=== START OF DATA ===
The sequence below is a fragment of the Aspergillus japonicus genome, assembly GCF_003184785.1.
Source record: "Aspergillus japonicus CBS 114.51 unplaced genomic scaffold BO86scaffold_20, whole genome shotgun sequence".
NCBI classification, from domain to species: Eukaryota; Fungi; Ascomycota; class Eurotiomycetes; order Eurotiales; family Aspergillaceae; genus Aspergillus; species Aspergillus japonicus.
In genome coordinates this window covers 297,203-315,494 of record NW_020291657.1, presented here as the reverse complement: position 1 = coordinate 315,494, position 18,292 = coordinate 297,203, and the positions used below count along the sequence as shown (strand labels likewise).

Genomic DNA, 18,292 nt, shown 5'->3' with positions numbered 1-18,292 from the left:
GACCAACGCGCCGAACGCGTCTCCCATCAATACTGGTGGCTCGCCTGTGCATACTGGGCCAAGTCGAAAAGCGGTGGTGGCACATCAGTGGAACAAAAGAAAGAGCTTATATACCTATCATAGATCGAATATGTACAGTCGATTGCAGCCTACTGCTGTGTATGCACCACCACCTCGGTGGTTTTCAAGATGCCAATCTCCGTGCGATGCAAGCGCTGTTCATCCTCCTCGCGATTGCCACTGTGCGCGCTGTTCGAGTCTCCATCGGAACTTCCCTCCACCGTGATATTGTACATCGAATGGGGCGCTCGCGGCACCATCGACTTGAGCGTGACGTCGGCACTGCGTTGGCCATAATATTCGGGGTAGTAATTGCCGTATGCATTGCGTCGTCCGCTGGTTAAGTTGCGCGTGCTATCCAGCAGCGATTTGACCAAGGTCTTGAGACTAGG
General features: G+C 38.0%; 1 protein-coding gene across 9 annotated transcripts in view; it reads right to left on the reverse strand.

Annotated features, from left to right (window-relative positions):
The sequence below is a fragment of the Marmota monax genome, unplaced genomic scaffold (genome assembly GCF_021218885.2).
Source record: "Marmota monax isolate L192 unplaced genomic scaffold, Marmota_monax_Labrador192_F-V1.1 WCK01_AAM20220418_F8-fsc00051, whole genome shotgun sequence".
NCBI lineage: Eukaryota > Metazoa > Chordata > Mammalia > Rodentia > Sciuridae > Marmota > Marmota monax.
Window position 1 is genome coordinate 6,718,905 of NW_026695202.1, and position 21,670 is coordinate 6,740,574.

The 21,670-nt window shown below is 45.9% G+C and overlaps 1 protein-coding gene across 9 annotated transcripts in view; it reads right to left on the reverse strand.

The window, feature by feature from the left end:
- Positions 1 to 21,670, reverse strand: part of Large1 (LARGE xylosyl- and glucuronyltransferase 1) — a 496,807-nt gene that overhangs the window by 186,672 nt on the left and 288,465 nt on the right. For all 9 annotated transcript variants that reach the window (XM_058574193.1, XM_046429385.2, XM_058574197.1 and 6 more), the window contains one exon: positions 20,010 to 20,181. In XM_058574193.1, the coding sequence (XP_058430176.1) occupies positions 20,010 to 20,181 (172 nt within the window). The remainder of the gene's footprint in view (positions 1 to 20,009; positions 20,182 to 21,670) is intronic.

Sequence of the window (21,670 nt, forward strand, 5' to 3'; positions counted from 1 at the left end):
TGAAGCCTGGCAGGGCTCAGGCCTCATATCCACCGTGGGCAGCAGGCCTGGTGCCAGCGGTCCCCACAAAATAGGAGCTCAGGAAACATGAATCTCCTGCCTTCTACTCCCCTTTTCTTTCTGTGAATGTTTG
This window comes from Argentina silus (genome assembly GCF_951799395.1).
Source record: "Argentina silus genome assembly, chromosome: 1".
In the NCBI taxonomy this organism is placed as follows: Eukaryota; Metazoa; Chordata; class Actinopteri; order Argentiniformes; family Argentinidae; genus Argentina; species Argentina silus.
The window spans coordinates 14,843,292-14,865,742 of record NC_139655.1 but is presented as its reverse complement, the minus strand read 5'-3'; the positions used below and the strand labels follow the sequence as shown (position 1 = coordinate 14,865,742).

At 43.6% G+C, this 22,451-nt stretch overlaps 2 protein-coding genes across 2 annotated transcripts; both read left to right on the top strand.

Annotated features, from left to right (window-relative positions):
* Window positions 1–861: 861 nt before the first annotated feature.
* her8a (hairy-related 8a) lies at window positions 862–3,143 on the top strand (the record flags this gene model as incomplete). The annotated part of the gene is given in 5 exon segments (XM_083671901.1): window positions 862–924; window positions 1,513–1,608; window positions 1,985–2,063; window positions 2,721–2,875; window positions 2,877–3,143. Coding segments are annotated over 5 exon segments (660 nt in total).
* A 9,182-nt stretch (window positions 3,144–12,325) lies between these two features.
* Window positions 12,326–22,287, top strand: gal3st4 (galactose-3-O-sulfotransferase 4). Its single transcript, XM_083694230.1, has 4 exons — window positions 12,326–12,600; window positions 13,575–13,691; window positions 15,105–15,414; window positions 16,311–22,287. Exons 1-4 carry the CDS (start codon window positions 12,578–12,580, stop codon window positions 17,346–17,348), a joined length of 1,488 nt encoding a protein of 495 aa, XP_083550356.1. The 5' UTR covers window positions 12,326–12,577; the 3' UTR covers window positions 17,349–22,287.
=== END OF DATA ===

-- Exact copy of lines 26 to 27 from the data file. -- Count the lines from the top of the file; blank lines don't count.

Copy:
* A 9,182-nt stretch (window positions 3,144–12,325) lies between these two features.
* Window positions 12,326–22,287, top strand: gal3st4 (galactose-3-O-sulfotransferase 4). Its single transcript, XM_083694230.1, has 4 exons — window positions 12,326–12,600; window positions 13,575–13,691; window positions 15,105–15,414; window positions 16,311–22,287. Exons 1-4 carry the CDS (start codon window positions 12,578–12,580, stop codon window positions 17,346–17,348), a joined length of 1,488 nt encoding a protein of 495 aa, XP_083550356.1. The 5' UTR covers window positions 12,326–12,577; the 3' UTR covers window positions 17,349–22,287.